To be a woman in 2016

Sick, tired, worried and illiterate. What is it like to be female in 2016?


7 Mar 2016 | AU

Sick, tired, worried and illiterate. What is it like to be female in 2016? If you live in a developing country you are likely to be without safe water, without a toilet and without hygiene, but you will have a mobile phone. There are more mobile phones in the world than toilets.

If you don’t have a toilet at school and have to spend time collecting water you may miss class or drop out of school. Almost a quarter of young women in developing countries have never completed primary school and almost 500 million adult women are illiterate, accounting for almost two thirds of the world’s illiterate population. 

On International Women’s Day, 8 March 2016, WaterAid would like to raise awareness of the millions of women and girls who will be doing the following:

Walking to collect water

Around the world women spend hours and hours every day walking to collect water from streams and creeks which is often dirty and unsafe to drink. It is exhausting work and means they have less time for productive activities and to spend with their family.

650 million people in the world do not have access to safe water, roughly one in ten of the world’s population. 

Palmera from Liquica district in Timor-Leste says, “I go to collect water three times a day. In the morning I need to collect 25 litres. I take five, five litre jerry cans. Then I go again at midday and in the afternoon to collect the same amount. I need to carry them all myself. I carry three jerry cans in a basket on my back and two in my hands. We use it for cooking, washing plates and we boil it for drinking.”

Lady walking for water

Boiling dirty water

After walking hours to collect often unsafe water, women have to boil and strain the water in an attempt to make it safe for their family to drink. The smoke can be dangerous and lead to respiratory problems and the water can still be unsafe. Sometimes children are so thirsty there is no time to boil the water.

Maria from Manufahi district in Timor-Leste says, “I give the water to the children and they get coughs and diarrhoea. If we have time we boil the water to prepare it for the children, but if there is not enough time and there is no boiled water we just give it to them and it makes them sick.” 

Lady boiling water

Looking after sick kids

Drinking dirty water, having nowhere safe and hygienic to go to the loo, and lacking knowledge of hygiene practices means children are often sick with illness such as diarrhoea, cholera, stunting, pneumonia and worms. Mums worry about the health and future of their children and spend time nursing them.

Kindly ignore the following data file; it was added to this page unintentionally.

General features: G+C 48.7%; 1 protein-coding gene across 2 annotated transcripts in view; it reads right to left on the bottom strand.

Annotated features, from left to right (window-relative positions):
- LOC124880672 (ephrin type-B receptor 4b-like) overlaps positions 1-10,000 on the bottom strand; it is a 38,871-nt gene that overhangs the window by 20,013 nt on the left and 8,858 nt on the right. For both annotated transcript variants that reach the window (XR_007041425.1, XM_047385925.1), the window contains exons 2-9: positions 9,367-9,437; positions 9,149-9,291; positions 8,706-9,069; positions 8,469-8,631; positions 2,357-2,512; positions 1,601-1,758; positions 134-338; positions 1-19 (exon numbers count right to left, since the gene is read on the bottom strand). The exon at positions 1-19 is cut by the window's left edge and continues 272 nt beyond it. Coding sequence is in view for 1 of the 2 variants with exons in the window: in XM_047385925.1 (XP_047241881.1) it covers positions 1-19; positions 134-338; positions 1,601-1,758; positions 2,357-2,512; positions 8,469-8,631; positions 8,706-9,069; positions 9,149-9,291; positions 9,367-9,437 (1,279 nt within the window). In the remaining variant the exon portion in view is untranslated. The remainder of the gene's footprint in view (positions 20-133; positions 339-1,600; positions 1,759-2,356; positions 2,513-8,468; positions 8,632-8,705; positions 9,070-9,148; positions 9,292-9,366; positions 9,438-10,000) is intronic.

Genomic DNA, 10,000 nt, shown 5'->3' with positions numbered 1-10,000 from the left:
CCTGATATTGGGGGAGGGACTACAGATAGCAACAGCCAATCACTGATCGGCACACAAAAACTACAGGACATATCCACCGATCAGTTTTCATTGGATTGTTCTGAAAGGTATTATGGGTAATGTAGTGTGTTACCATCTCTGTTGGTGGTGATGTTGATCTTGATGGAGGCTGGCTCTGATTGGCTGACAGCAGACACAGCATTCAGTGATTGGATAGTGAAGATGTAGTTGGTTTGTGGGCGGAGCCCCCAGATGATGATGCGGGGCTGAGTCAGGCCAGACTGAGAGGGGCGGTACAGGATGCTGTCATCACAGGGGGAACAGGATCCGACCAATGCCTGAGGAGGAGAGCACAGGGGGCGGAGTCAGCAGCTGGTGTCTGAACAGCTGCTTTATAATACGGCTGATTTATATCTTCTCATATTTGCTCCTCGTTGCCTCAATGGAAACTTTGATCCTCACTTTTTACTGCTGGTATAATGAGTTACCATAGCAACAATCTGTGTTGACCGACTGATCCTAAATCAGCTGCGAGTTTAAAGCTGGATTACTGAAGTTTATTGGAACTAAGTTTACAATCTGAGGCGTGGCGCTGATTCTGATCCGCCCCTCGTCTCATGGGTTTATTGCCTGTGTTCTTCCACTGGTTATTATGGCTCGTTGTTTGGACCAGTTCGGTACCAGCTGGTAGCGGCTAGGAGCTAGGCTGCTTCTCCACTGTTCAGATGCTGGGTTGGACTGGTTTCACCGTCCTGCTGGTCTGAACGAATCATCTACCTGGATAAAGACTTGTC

Around 315,000 children under five die every year from diarrhoeal diseases caused by dirty water and poor sanitation. That’s almost 900 children a day.

Leonie from East Sepik province in Papua New Guinea says, “The children get coughs and malaria and diarrhoea. We have a lot of diarrhoea and abdominal pain and vomiting. I don’t feel happy when the children are sick. I too get sick, when I am sick whatever jobs I do for the family they stop. There is no water, no food for the children. I might get sick once a month. The children get sick frequently.”

Lady with children

Finding somewhere to go to the toilet

Many women don’t have a toilet in their house or village and have to go to the toilet in the bushes. They have no choice but to face the indignity of going to the loo in the open, where they are exposed to disease and vulnerable to harassment and even attack.

2.3 billion people don’t have access to adequate sanitation, that’s one in three of the world’s population.

Leopoldina from Liquica district in Timor-Leste says, “I feel a bit afraid of the pig when I go to the toilet in the pig pen. I would like to have a toilet.”

Girl by pig pen

Missing and dropping out of school

If you are a student at school there is often nowhere to go to the toilet. The lack of hygiene facilities in schools is a major reason for young girls dropping out of school when they reach puberty. This curtails their education and the opportunity to take the first essential steps out of poverty.

Shirley and her friend Hekwrai in Papua New Guinea, before there were toilets at their school, “If we got period we would ask female teachers and they let us go home. We didn’t like missing class because we miss some tests and assignments and then we can’t get good marks. I want to become a doctor.”

School girls

WaterAid Australia Chief Executive Paul Nichols says, “While most Australians have running water and a toilet in their house, countries in the Pacific and Asia suffer some of the worst water and sanitation coverage rates in the world. Many communities in our close neighbours of Timor-Leste, Papua New Guinea, the Solomon Islands, Cambodia and Myanmar don’t have access to taps for safe drinking water, basic toilets or hygiene. Without these basic services, hundreds of children die needlessly from diarrhoea every day, people are unwell, girls drop out of school, women waste hours collecting water limiting their income, and communities remain trapped in a cycle of poverty and disease.”